What repeated studies have shown is that 30-40 per cent of health systems waste money on too much care (such as pointless operations) or too little care (not enough effective public health) or make avoidable mistakes (like prescribing the wrong drugs).
Many health technology SMEs – like PaceNet[iii] – have been at the forefront of using digital data to alert providers to costly or risky variations in treatments. VitalPAC[iv] allows hospitals to take reliable biometric data that in turn create predictive algorithms to prevent sudden deterioration of conditions. Deontics[v] (another company for which I have worked) helps doctors adhere to complex and often-changing diagnostic protocols to cut errors.
Beautiful Information[vi] (a new SME of which I am a non-executive director) has designed dashboards and processes to allow all board members and the whole health system to understand the flow of people in and out of hospital.
The challenge that Beautiful Information is setting the NHS is made all the more powerful because it comes from within the NHS.
Other service industries have been required through competition and regulation to cut waste. Mainly they have done this by retraining or replacing back office staff – middle managers, booking-, filing- and administration-clerks – with technology that requires consumers to book, file and administer their own transactions.
By contrast the governments have tended to recruit more NHS staff to help match uncapped demand.
The 2013 census recorded 20 different employee categories in England and Wales. Health and social care was by far the single biggest group at 12.5 per cent of the total workforce.
The efficiency gains that are being required can only be achieved through encouraging people to care for themselves more effectively, radically reducing the number of administrative staff in the NHS and investing in the health technologies that will attack the over-use, under-use, or misuse of medicine.
- The NHS is learning how to buy and SMEs are learning how to sell
The NHS is starting to change the way it invests in digital technology. Not before time. It has created bad spending habits based on central investment funds that inhibit autonomous local decision-making and over-complicated programmes that often become technologically redundant by the time they are implemented (badly).
There has been a big shift in commissioning of care services towards capitated contracts which reward outcomes rather than activity that was pioneered by Cobic[vii]. This has helped equally pioneering NHS organisations – like BI and Yeovil NHS Foundation Trust[viii] – to formulate some of the arguments in favour of SMEs that I have borrowed for this blog.
Yeovil is the first hospital to openly celebrate its relationships with SMEs (ref press releases) and Beautiful Information is the first NHS joint venture to declare its support for SMEs. SMEs are also learning how to sell more effectively. In particular, most now understand that they need to demonstrate at least the prospect of better value (either through better outcomes or cash savings) to NHS providers. The difficulty of proving a prospective benefit (that is the evidence has not been created yet) is often now being overcome by constructing longer partnership contracts that reward the SME and the provider on the delivery of pre-agreed benefits.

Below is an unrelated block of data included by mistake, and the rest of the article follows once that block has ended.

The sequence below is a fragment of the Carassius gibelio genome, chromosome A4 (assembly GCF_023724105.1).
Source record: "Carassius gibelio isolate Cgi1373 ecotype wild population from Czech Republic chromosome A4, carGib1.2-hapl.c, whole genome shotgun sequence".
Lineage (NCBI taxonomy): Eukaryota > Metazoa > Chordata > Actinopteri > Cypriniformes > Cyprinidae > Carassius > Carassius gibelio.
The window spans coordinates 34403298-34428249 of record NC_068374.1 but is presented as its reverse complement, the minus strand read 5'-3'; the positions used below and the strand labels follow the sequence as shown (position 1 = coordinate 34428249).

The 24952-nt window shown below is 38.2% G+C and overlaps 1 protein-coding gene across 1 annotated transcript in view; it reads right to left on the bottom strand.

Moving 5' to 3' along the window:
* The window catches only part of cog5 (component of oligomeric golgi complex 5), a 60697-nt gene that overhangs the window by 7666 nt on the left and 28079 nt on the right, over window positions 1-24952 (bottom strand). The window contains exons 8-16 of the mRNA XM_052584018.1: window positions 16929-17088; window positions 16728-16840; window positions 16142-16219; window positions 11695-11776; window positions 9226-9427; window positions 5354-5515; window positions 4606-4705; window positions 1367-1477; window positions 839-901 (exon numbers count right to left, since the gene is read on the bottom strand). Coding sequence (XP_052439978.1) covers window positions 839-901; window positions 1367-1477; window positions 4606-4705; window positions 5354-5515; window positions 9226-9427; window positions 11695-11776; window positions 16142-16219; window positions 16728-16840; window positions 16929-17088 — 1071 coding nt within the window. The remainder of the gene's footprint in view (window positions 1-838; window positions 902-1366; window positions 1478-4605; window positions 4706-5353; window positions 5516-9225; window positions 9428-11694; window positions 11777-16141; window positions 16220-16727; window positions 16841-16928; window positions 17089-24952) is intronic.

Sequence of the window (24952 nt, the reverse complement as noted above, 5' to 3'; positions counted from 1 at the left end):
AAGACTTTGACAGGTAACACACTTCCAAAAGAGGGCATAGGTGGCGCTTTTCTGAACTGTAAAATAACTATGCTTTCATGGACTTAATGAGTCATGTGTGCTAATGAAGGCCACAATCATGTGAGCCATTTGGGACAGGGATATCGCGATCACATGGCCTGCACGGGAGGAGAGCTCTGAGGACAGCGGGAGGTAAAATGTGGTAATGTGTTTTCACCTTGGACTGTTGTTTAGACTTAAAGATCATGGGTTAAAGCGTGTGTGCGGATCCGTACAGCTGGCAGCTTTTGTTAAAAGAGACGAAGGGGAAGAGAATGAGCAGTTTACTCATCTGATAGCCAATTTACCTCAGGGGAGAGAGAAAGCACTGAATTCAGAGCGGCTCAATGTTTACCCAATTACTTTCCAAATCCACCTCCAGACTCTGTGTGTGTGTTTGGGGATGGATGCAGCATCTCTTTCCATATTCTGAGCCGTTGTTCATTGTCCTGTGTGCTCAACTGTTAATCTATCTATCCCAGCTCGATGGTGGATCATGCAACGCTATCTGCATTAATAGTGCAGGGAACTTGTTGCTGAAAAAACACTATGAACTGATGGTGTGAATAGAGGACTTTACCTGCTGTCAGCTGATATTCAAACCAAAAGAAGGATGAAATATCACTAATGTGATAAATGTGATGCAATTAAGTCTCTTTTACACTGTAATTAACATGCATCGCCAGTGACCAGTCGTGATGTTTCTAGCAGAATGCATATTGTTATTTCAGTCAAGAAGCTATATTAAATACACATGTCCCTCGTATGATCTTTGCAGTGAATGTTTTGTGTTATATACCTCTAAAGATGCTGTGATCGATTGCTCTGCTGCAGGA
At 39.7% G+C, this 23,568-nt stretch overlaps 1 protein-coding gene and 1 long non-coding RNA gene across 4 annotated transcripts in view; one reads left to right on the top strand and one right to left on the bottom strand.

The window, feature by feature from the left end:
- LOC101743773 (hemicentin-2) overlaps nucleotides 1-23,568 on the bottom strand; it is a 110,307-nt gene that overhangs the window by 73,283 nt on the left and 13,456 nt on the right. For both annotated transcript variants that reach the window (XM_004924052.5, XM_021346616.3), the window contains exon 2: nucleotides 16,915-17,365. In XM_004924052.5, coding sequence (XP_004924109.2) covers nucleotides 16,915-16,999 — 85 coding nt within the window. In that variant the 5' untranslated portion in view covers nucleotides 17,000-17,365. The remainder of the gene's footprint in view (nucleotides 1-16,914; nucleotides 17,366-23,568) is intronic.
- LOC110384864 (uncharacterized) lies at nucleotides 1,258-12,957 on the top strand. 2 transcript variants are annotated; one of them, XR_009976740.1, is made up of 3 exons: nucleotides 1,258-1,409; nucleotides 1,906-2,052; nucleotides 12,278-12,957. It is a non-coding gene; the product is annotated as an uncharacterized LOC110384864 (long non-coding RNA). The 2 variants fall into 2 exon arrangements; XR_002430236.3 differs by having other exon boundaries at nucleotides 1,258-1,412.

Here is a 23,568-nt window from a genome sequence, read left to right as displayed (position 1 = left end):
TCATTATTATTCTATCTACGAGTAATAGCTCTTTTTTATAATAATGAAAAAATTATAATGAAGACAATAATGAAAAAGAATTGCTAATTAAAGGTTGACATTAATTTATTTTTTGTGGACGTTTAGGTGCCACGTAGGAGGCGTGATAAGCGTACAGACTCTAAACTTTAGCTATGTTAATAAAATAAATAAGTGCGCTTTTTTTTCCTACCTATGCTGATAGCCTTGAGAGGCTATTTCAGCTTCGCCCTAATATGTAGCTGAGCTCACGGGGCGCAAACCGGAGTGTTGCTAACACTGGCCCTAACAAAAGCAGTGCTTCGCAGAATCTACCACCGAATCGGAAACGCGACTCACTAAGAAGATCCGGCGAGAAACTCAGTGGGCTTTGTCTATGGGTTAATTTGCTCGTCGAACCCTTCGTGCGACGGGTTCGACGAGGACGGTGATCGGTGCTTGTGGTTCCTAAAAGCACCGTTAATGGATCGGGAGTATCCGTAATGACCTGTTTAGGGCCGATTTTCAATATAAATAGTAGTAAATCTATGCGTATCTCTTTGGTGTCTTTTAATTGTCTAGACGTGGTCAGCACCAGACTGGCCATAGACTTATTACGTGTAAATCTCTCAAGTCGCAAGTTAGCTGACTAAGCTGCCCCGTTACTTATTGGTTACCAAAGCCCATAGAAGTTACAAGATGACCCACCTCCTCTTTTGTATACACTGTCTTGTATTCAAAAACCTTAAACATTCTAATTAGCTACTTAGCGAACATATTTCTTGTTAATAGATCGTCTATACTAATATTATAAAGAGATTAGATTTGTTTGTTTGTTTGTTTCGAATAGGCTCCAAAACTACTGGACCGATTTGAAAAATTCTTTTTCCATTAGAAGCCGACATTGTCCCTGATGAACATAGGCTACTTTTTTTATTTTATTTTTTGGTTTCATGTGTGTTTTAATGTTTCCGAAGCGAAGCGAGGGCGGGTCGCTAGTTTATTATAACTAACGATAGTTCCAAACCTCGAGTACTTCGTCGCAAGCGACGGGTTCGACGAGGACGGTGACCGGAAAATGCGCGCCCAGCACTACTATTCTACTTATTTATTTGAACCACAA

In addition, many SMEs are beginning to understand that the best way (and usually the only way) to get bought is to win the support of the senior management team. Again, Yeovil is one of the few NHS trusts to actively engage non-executive directors in understanding and meeting their SME partners.
- SMEs are often less risky than big companies
The fifth and final reason to choose health tech SMEs in 2016 is that the benefits of adaptability and speed of execution over scale of operation is beginning to be understood within the NHS.
More and more boards are learning – some times the hard way – that buying from some big, US-based technology suppliers has its drawbacks. More importantly, a sole focus on introducing electronic health records is not enough. Electronic Health Records (EHRs) do not easily connect with primary, community or social care systems and nor do they provide a direct, useable interface with a largely mobile patient population.
SMEs, by contrast, provide faster, cheaper and more specific answers to specific problems. They also tend to know how to work with each other better than big companies and that is why – helped by ZPB Associates[ix] – SMEs have clubbed together to create their own voice*. And, as SMEs have developed commercially and attracted more funding, the risks of bankruptcy that so worry procurement staff are receding. Indeed the danger of bigger companies being technologically ‘leapfrogged’ by smaller ones has shifted the balance of risk in favour of SMEs.
So, there, you have five good reasons to buy from a health tech SME in 2016. Make it your board’s first New Year resolution.